0
$\begingroup$

I'm trying to find the average value of the function:

$$p(t) = t7*sin0.2t^2+75 \quad dt \quad on[0,12]$$

So I wanted to start off by first finding the definite integral. I'm being thrown off by the +75 at the end and my answer is coming out differently than I'm finding elsewhere.

Work so far:

$$\int^{12}_0 7t*sin(0.2t^2)+75\quad dt$$

$$7* \int^{12}_0 t*sin(0.2t^2)+75 \quad dt $$

$$7* \int^{12}_0 t*sin(u)+75\quad dt$$ Next, multiplying inside and dividing outside by 0.4 to match the derivative of u:

$$\frac{7}{0.4} \int^{12}_0 0.4t*sin(u)+75 \quad dt $$ $\frac {du}{dx}$ = 0.4, and du = 0.4*dx, so substitute this in. The boundaries will also change from 0 to 12 and the u boundaries will be 0 to 28.8.

$$\frac{7}{0.4}* \int^{28.8}_0 sin(u)+75\quad du$$ $$\frac{7}{0.4}* \int^{28.8}_0 sin(u)+75\quad du$$ $$ = 7\frac{-cos(u)}{0.4}+75t$$

Here is where I get stuck. Since I converted the trig part to u-substitution, can I still treat the integral of 75 with the variable t from 0 to 12?

$$ 7\frac{-cos(28.8)}{0.4}+75(12) \quad - \quad 7\frac{-cos(0)}{0.4}+75(0) = definite \quad integral$$

The answer according to many different sources should be about 911, but I'm getting about 932. $$915.137 + 17.5 = 932.637.$$

Splitting the integral up into two parts at the beginning (thank you for the hint!):

$$\int^{12}_0 7t*sin(0.2t^2)\quad dt+\int 75\quad dt$$ $$\int^{12}_0 7t*sin(0.2t^2)\quad dt+ \int_0^{12} 75\quad dt$$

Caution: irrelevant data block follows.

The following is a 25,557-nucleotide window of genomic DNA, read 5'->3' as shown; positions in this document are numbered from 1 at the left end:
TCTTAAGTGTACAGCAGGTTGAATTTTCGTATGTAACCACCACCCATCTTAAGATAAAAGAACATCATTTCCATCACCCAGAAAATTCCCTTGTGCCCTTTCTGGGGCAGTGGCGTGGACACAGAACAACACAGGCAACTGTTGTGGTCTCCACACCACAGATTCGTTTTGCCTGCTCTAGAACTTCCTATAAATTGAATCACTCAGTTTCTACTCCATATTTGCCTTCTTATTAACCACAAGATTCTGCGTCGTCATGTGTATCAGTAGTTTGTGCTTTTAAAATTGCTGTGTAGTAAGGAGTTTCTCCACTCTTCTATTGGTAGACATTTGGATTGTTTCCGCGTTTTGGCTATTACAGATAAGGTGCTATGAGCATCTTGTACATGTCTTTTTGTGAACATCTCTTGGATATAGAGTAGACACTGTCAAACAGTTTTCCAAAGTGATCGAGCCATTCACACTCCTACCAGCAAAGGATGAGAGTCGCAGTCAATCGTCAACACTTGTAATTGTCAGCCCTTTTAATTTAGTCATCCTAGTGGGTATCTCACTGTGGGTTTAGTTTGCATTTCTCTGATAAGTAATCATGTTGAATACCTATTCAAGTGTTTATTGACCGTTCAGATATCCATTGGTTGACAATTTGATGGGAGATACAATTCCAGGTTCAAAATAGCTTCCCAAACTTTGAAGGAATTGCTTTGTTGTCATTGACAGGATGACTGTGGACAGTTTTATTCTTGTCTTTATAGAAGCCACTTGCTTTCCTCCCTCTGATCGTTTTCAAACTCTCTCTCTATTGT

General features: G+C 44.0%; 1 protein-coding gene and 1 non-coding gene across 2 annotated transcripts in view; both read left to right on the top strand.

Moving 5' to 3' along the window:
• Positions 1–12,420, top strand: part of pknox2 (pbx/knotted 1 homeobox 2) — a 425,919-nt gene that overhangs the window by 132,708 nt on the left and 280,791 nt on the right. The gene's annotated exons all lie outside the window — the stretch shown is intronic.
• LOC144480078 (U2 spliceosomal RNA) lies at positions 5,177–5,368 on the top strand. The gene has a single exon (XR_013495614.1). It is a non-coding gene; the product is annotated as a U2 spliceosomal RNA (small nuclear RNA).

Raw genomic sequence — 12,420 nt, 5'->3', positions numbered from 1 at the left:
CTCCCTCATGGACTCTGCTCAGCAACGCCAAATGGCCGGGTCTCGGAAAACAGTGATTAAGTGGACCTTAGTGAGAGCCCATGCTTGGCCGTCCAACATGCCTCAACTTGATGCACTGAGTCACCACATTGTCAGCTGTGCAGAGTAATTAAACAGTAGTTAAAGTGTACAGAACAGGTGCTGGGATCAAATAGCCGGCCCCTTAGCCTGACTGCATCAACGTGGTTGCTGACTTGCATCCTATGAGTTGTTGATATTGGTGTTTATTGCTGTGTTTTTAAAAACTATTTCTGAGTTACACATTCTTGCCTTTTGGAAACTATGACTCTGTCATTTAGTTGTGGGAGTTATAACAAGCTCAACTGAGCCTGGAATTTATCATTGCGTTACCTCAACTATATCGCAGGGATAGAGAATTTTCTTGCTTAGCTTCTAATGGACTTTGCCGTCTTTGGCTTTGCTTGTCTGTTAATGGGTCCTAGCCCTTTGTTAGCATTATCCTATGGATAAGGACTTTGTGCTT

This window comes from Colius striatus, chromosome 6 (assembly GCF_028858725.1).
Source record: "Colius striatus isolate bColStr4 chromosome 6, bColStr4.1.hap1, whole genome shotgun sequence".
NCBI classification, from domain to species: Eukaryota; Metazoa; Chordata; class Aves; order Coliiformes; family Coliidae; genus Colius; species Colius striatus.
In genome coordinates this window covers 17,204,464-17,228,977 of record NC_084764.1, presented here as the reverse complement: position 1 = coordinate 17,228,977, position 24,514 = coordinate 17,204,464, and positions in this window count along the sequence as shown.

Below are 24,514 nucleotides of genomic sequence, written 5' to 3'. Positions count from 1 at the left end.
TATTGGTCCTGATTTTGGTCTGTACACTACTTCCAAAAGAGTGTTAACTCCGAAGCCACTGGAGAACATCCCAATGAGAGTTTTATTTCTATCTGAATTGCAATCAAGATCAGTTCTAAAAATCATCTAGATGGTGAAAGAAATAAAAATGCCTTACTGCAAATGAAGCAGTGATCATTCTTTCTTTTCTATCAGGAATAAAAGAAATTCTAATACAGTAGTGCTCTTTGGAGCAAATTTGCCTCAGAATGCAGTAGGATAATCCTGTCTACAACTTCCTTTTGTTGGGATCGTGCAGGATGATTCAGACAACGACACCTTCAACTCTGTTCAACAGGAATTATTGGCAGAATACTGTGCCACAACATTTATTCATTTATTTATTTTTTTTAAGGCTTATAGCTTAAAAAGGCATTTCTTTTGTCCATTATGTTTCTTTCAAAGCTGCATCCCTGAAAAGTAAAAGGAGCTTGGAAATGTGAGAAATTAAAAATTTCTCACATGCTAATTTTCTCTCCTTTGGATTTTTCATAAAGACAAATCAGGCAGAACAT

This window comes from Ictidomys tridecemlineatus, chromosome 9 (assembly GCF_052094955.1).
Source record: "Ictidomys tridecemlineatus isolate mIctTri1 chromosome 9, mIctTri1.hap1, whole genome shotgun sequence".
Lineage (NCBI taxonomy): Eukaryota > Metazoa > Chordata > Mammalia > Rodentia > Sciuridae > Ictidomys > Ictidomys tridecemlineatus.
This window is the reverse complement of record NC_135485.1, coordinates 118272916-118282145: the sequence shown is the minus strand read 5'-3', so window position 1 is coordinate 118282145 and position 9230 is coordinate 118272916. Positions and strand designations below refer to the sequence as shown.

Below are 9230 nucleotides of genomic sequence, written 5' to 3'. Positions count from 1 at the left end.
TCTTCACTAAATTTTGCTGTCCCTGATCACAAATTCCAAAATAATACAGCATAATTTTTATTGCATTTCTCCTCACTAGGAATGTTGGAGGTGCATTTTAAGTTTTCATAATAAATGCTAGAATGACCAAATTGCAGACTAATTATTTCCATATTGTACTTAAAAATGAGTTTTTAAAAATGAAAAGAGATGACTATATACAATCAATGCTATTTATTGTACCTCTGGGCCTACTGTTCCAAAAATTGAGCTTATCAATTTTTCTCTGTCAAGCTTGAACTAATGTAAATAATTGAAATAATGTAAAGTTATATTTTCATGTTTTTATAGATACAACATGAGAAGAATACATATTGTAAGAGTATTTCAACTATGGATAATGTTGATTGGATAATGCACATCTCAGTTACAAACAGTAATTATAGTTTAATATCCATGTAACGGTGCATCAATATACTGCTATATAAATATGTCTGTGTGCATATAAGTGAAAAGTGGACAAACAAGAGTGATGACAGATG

$$\frac{7}{0.4}*(-cos(0.2t^2))+75t \quad $$

$$\frac{7}{0.4} (-cos(0.2(12^2)) - (-cos(0.2(0^2)) + (75(12) - 75(0)) \quad $$ $$ 16.137 + (900) \quad $$

This answer of about 916 is still is off by a little bit I've been tearing my hair out looking for any mistakes but I haven't come across a problem like this so far.

Thank you for taking the time to help!!

$\endgroup$
3
  • 1
    $\begingroup$ Hint: At the very beginning, split the definite integral into two definite integrals. Also, if you are finding the average value of a function, don't you need to multiply by $\frac {1}{b-a}$? $\endgroup$ – Tdonut Apr 30 '15 at 16:30
  • $\begingroup$ Oh! That would do it :-) And to answer your question, yes, I need to multiply by 1/b-a, but I wanted to take it one step at a time. It turns out this first step took hours of scratch paper and lots of confusion! :-D Thank you for the hint!! $\endgroup$ – barney Apr 30 '15 at 16:58
  • $\begingroup$ I updated the problem showing your suggestion to split it up at the beginning, but I'm still off by a little bit! $\endgroup$ – barney Apr 30 '15 at 17:17
1
$\begingroup$

$\displaystyle \bar{p}=\frac{1}{12}\int_0^{12}\left(7t\sin(.2t^2)+75\right)dt=\frac{1}{12}\left[\int_0^{12}7t\sin(.2t^2)dt+\int_0^{12}75dt\right]$

$\displaystyle=\frac{1}{12}\cdot\frac{7}{.4}\int_0^{28.8}\sin u\; du+\frac{1}{12}\big(75\cdot12\big)=\frac{35}{24}\left(1-\cos 28.8\right)+75\approx77.720$

$\endgroup$
2
  • $\begingroup$ Wow! This is a great explanation. But I need to ask about the very last part involving the second integral (the 75t part). The calculation of $\frac{35}{24}(1-cos 28.8)$ evaluates to 2.71 for me. You need to distribute the 35/24 to both of the terms in parentheses, right? That got me $\frac{35}{24} + 2.522 = 2.719.$ $\endgroup$ – barney Apr 30 '15 at 19:04
  • $\begingroup$ Thanks for your comment, and I had an error in calculating the first term, as you pointed out. (My calculator was in degree mode, instead of radians.) $\endgroup$ – user84413 Apr 30 '15 at 19:41

Your Answer

By clicking “Post Your Answer”, you agree to our terms of service, privacy policy and cookie policy

Not the answer you're looking for? Browse other questions tagged or ask your own question.